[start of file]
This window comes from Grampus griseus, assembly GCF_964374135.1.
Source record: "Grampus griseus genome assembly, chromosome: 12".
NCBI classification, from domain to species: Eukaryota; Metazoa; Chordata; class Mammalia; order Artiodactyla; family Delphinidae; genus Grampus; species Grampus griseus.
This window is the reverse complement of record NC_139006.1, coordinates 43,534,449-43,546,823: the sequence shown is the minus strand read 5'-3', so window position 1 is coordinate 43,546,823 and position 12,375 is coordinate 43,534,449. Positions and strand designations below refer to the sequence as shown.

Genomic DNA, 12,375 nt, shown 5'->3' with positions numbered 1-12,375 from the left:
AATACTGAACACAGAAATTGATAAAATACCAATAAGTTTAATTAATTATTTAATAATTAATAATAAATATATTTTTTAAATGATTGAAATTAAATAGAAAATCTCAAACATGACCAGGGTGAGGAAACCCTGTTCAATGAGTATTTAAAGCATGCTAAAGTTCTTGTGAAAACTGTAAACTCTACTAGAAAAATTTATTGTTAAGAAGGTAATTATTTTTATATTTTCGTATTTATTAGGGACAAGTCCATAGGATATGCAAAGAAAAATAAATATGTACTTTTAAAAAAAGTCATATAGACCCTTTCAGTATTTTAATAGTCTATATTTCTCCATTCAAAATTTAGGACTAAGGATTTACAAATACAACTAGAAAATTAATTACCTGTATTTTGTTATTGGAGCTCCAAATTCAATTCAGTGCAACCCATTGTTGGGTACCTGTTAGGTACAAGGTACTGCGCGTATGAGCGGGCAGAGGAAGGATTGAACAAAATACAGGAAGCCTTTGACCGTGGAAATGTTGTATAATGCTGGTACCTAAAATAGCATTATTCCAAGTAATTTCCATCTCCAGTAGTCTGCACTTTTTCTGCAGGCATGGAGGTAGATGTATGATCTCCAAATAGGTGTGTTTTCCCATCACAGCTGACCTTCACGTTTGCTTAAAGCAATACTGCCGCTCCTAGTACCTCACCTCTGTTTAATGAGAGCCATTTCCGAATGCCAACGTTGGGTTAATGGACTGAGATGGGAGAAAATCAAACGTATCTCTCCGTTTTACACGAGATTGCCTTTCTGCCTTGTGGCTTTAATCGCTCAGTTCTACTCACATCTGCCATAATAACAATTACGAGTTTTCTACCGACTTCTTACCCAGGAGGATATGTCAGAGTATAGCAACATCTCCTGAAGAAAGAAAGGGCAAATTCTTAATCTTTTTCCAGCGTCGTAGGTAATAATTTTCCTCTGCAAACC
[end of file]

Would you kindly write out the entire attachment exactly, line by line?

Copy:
This window comes from Grampus griseus, assembly GCF_964374135.1.
Source record: "Grampus griseus genome assembly, chromosome: 12".
NCBI classification, from domain to species: Eukaryota; Metazoa; Chordata; class Mammalia; order Artiodactyla; family Delphinidae; genus Grampus; species Grampus griseus.
This window is the reverse complement of record NC_139006.1, coordinates 43,534,449-43,546,823: the sequence shown is the minus strand read 5'-3', so window position 1 is coordinate 43,546,823 and position 12,375 is coordinate 43,534,449. Positions and strand designations below refer to the sequence as shown.

Genomic DNA, 12,375 nt, shown 5'->3' with positions numbered 1-12,375 from the left:
AATACTGAACACAGAAATTGATAAAATACCAATAAGTTTAATTAATTATTTAATAATTAATAATAAATATATTTTTTAAATGATTGAAATTAAATAGAAAATCTCAAACATGACCAGGGTGAGGAAACCCTGTTCAATGAGTATTTAAAGCATGCTAAAGTTCTTGTGAAAACTGTAAACTCTACTAGAAAAATTTATTGTTAAGAAGGTAATTATTTTTATATTTTCGTATTTATTAGGGACAAGTCCATAGGATATGCAAAGAAAAATAAATATGTACTTTTAAAAAAAGTCATATAGACCCTTTCAGTATTTTAATAGTCTATATTTCTCCATTCAAAATTTAGGACTAAGGATTTACAAATACAACTAGAAAATTAATTACCTGTATTTTGTTATTGGAGCTCCAAATTCAATTCAGTGCAACCCATTGTTGGGTACCTGTTAGGTACAAGGTACTGCGCGTATGAGCGGGCAGAGGAAGGATTGAACAAAATACAGGAAGCCTTTGACCGTGGAAATGTTGTATAATGCTGGTACCTAAAATAGCATTATTCCAAGTAATTTCCATCTCCAGTAGTCTGCACTTTTTCTGCAGGCATGGAGGTAGATGTATGATCTCCAAATAGGTGTGTTTTCCCATCACAGCTGACCTTCACGTTTGCTTAAAGCAATACTGCCGCTCCTAGTACCTCACCTCTGTTTAATGAGAGCCATTTCCGAATGCCAACGTTGGGTTAATGGACTGAGATGGGAGAAAATCAAACGTATCTCTCCGTTTTACACGAGATTGCCTTTCTGCCTTGTGGCTTTAATCGCTCAGTTCTACTCACATCTGCCATAATAACAATTACGAGTTTTCTACCGACTTCTTACCCAGGAGGATATGTCAGAGTATAGCAACATCTCCTGAAGAAAGAAAGGGCAAATTCTTAATCTTTTTCCAGCGTCGTAGGTAATAATTTTCCTCTGCAAACC